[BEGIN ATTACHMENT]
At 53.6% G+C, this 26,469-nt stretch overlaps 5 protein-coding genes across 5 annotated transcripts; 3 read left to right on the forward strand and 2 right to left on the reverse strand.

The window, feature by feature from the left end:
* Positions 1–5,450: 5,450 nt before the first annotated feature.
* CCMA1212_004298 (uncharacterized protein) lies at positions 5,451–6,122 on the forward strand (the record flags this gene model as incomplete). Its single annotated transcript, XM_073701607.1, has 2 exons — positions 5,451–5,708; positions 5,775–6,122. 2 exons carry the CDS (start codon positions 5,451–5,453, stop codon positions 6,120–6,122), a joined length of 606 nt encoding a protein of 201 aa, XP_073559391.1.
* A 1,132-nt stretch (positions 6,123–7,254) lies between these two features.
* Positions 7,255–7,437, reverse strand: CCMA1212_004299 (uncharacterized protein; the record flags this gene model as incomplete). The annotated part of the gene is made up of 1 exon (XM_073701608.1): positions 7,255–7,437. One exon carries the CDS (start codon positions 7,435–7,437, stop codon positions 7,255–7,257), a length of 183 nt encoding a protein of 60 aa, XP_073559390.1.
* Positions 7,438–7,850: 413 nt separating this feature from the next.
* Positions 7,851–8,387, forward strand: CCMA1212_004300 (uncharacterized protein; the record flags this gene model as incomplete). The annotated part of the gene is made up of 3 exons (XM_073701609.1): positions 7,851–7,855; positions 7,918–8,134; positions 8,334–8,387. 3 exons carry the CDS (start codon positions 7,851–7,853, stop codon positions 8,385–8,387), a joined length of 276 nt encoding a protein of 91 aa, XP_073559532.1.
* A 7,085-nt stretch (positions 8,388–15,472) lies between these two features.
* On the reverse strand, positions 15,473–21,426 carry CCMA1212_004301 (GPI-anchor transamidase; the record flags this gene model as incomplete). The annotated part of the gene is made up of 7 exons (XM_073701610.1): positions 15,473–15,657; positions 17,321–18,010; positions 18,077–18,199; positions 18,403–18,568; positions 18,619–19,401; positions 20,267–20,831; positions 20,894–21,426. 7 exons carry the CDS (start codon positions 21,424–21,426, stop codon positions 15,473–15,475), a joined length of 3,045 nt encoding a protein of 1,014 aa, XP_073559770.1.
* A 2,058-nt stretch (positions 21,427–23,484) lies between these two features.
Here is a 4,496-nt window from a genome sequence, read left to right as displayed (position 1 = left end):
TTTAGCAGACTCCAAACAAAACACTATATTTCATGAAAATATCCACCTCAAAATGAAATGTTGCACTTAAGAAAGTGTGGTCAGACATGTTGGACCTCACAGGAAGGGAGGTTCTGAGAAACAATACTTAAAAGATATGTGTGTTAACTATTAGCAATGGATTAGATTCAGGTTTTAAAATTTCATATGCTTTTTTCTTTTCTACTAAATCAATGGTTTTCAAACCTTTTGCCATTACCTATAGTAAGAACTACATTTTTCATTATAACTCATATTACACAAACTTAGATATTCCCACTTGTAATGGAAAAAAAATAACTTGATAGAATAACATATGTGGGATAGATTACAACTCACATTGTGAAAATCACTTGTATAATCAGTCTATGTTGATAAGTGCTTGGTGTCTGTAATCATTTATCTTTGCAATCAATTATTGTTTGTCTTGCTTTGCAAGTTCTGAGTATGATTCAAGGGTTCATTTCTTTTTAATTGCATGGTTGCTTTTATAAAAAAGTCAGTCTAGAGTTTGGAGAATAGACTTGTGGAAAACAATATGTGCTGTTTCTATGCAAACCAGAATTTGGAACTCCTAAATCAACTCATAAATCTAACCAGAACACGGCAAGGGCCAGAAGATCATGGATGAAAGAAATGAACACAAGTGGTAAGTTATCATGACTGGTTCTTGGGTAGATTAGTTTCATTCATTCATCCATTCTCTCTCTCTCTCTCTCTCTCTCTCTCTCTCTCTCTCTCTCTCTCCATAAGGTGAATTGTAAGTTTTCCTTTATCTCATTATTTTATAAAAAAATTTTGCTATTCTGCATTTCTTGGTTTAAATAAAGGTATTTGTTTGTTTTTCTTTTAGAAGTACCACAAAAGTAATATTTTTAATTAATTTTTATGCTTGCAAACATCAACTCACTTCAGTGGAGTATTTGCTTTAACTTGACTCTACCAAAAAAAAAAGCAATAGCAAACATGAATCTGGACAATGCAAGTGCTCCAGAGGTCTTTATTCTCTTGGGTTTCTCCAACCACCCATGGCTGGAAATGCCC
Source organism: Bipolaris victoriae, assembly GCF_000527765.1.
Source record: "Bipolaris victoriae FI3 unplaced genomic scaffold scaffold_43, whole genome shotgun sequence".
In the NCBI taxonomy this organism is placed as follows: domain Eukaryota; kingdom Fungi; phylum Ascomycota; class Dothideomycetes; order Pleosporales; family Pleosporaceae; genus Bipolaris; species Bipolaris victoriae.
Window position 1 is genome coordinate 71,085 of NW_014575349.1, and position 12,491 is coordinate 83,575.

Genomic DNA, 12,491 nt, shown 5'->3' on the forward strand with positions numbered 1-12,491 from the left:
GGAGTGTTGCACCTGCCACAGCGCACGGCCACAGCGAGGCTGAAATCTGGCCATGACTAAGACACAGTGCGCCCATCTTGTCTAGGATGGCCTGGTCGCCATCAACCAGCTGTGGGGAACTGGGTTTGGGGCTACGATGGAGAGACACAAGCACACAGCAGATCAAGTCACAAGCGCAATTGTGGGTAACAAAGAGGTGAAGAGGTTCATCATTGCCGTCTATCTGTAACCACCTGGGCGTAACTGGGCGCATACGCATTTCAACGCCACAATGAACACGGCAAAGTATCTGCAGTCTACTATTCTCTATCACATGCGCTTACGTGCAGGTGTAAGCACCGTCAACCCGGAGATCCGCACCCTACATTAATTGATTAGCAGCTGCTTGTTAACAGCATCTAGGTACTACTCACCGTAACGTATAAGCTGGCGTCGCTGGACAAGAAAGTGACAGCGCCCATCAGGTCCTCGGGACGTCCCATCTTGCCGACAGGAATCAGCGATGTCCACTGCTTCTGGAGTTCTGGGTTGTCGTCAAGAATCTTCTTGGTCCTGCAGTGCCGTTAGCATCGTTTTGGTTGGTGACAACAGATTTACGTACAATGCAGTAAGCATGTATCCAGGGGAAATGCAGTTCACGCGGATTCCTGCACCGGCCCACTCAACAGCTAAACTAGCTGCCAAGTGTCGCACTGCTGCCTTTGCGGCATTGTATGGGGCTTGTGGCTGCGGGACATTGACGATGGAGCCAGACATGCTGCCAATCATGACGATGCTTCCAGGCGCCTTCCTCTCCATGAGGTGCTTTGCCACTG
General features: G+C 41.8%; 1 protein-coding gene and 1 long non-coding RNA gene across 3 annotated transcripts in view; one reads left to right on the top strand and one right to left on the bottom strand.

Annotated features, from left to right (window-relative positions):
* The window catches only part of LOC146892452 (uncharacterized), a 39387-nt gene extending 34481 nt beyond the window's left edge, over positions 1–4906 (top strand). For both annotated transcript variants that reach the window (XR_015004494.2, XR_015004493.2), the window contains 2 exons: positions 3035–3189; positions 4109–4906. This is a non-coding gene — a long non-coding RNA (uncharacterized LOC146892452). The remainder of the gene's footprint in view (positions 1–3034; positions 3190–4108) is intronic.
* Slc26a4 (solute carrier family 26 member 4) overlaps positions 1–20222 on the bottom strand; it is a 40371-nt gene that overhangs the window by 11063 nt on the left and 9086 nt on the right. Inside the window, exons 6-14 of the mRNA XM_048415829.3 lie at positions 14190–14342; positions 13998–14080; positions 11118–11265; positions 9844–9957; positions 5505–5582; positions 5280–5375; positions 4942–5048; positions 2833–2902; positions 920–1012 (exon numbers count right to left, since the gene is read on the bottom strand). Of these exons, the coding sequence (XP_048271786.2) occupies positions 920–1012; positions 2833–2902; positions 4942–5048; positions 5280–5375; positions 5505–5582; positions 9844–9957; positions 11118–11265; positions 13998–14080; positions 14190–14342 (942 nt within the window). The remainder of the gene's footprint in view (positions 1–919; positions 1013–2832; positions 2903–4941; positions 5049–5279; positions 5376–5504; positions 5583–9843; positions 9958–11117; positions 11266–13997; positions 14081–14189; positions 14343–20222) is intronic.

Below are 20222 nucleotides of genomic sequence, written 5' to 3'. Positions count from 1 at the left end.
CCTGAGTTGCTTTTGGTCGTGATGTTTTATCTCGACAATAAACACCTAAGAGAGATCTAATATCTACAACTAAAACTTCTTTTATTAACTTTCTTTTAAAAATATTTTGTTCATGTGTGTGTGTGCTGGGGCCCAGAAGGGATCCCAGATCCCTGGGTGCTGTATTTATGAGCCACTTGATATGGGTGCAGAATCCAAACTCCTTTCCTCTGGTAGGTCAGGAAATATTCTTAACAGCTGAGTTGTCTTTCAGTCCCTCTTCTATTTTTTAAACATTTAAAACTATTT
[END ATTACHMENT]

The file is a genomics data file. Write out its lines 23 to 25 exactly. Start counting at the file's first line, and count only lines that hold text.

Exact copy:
* Slc26a4 (solute carrier family 26 member 4) overlaps positions 1–20222 on the bottom strand; it is a 40371-nt gene that overhangs the window by 11063 nt on the left and 9086 nt on the right. Inside the window, exons 6-14 of the mRNA XM_048415829.3 lie at positions 14190–14342; positions 13998–14080; positions 11118–11265; positions 9844–9957; positions 5505–5582; positions 5280–5375; positions 4942–5048; positions 2833–2902; positions 920–1012 (exon numbers count right to left, since the gene is read on the bottom strand). Of these exons, the coding sequence (XP_048271786.2) occupies positions 920–1012; positions 2833–2902; positions 4942–5048; positions 5280–5375; positions 5505–5582; positions 9844–9957; positions 11118–11265; positions 13998–14080; positions 14190–14342 (942 nt within the window). The remainder of the gene's footprint in view (positions 1–919; positions 1013–2832; positions 2903–4941; positions 5049–5279; positions 5376–5504; positions 5583–9843; positions 9958–11117; positions 11266–13997; positions 14081–14189; positions 14343–20222) is intronic.

Below are 20222 nucleotides of genomic sequence, written 5' to 3'. Positions count from 1 at the left end.
CCTGAGTTGCTTTTGGTCGTGATGTTTTATCTCGACAATAAACACCTAAGAGAGATCTAATATCTACAACTAAAACTTCTTTTATTAACTTTCTTTTAAAAATATTTTGTTCATGTGTGTGTGTGCTGGGGCCCAGAAGGGATCCCAGATCCCTGGGTGCTGTATTTATGAGCCACTTGATATGGGTGCAGAATCCAAACTCCTTTCCTCTGGTAGGTCAGGAAATATTCTTAACAGCTGAGTTGTCTTTCAGTCCCTCTTCTATTTTTTAAACATTTAAAACTATTT